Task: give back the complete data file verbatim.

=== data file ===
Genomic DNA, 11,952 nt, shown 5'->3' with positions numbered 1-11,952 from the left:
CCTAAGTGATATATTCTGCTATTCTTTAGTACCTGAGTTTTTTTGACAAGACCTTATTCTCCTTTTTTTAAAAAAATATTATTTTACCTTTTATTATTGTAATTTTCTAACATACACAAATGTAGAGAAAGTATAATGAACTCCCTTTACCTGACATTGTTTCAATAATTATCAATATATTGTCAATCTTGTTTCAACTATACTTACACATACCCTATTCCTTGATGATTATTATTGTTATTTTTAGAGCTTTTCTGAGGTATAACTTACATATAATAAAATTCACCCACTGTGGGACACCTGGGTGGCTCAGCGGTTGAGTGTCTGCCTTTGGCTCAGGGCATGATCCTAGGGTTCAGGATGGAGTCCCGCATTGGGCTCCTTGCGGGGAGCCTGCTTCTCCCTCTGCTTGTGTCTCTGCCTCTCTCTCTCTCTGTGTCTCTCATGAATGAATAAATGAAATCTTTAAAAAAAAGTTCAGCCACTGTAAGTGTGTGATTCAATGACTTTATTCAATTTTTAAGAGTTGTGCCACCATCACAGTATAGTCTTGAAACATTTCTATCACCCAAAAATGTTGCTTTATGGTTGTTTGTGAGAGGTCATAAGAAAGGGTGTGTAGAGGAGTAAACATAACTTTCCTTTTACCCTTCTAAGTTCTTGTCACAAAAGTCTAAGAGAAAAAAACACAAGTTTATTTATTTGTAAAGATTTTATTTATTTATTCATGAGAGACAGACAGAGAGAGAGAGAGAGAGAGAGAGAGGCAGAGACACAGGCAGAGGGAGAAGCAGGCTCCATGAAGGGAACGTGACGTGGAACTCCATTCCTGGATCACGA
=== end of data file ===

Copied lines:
Genomic DNA, 11,952 nt, shown 5'->3' with positions numbered 1-11,952 from the left:
CCTAAGTGATATATTCTGCTATTCTTTAGTACCTGAGTTTTTTTGACAAGACCTTATTCTCCTTTTTTTAAAAAAATATTATTTTACCTTTTATTATTGTAATTTTCTAACATACACAAATGTAGAGAAAGTATAATGAACTCCCTTTACCTGACATTGTTTCAATAATTATCAATATATTGTCAATCTTGTTTCAACTATACTTACACATACCCTATTCCTTGATGATTATTATTGTTATTTTTAGAGCTTTTCTGAGGTATAACTTACATATAATAAAATTCACCCACTGTGGGACACCTGGGTGGCTCAGCGGTTGAGTGTCTGCCTTTGGCTCAGGGCATGATCCTAGGGTTCAGGATGGAGTCCCGCATTGGGCTCCTTGCGGGGAGCCTGCTTCTCCCTCTGCTTGTGTCTCTGCCTCTCTCTCTCTCTGTGTCTCTCATGAATGAATAAATGAAATCTTTAAAAAAAAGTTCAGCCACTGTAAGTGTGTGATTCAATGACTTTATTCAATTTTTAAGAGTTGTGCCACCATCACAGTATAGTCTTGAAACATTTCTATCACCCAAAAATGTTGCTTTATGGTTGTTTGTGAGAGGTCATAAGAAAGGGTGTGTAGAGGAGTAAACATAACTTTCCTTTTACCCTTCTAAGTTCTTGTCACAAAAGTCTAAGAGAAAAAAACACAAGTTTATTTATTTGTAAAGATTTTATTTATTTATTCATGAGAGACAGACAGAGAGAGAGAGAGAGAGAGAGAGAGGCAGAGACACAGGCAGAGGGAGAAGCAGGCTCCATGAAGGGAACGTGACGTGGAACTCCATTCCTGGATCACGA